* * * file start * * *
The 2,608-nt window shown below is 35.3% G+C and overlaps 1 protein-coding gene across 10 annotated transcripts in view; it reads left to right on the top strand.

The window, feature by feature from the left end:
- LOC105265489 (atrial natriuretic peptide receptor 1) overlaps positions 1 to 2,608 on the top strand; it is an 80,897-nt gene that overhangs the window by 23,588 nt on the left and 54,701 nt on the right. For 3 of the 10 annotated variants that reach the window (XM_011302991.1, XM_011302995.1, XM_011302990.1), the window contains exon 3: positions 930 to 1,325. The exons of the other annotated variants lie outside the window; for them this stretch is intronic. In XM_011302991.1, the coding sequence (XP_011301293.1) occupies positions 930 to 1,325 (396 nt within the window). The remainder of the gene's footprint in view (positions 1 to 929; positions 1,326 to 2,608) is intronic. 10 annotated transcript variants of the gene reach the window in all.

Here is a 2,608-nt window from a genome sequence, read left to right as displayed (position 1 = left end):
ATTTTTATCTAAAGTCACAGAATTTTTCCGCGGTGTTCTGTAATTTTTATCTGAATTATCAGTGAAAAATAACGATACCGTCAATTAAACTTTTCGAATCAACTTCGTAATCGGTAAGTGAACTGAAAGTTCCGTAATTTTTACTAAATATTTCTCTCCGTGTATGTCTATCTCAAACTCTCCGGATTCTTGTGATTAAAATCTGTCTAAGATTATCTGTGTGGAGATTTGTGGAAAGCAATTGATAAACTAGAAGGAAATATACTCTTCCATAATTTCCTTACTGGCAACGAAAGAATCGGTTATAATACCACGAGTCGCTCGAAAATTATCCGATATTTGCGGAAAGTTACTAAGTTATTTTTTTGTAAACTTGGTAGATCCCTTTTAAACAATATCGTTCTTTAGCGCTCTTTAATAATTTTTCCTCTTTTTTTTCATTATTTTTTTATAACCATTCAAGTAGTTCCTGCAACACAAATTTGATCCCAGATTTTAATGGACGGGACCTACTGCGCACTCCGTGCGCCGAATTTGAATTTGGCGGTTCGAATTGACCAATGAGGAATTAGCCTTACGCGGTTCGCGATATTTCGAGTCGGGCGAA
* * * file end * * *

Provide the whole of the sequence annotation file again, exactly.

The 2,608-nt window shown below is 35.3% G+C and overlaps 1 protein-coding gene across 10 annotated transcripts in view; it reads left to right on the top strand.

The window, feature by feature from the left end:
- LOC105265489 (atrial natriuretic peptide receptor 1) overlaps positions 1 to 2,608 on the top strand; it is an 80,897-nt gene that overhangs the window by 23,588 nt on the left and 54,701 nt on the right. For 3 of the 10 annotated variants that reach the window (XM_011302991.1, XM_011302995.1, XM_011302990.1), the window contains exon 3: positions 930 to 1,325. The exons of the other annotated variants lie outside the window; for them this stretch is intronic. In XM_011302991.1, the coding sequence (XP_011301293.1) occupies positions 930 to 1,325 (396 nt within the window). The remainder of the gene's footprint in view (positions 1 to 929; positions 1,326 to 2,608) is intronic. 10 annotated transcript variants of the gene reach the window in all.

Here is a 2,608-nt window from a genome sequence, read left to right as displayed (position 1 = left end):
ATTTTTATCTAAAGTCACAGAATTTTTCCGCGGTGTTCTGTAATTTTTATCTGAATTATCAGTGAAAAATAACGATACCGTCAATTAAACTTTTCGAATCAACTTCGTAATCGGTAAGTGAACTGAAAGTTCCGTAATTTTTACTAAATATTTCTCTCCGTGTATGTCTATCTCAAACTCTCCGGATTCTTGTGATTAAAATCTGTCTAAGATTATCTGTGTGGAGATTTGTGGAAAGCAATTGATAAACTAGAAGGAAATATACTCTTCCATAATTTCCTTACTGGCAACGAAAGAATCGGTTATAATACCACGAGTCGCTCGAAAATTATCCGATATTTGCGGAAAGTTACTAAGTTATTTTTTTGTAAACTTGGTAGATCCCTTTTAAACAATATCGTTCTTTAGCGCTCTTTAATAATTTTTCCTCTTTTTTTTCATTATTTTTTTATAACCATTCAAGTAGTTCCTGCAACACAAATTTGATCCCAGATTTTAATGGACGGGACCTACTGCGCACTCCGTGCGCCGAATTTGAATTTGGCGGTTCGAATTGACCAATGAGGAATTAGCCTTACGCGGTTCGCGATATTTCGAGTCGGGCGAA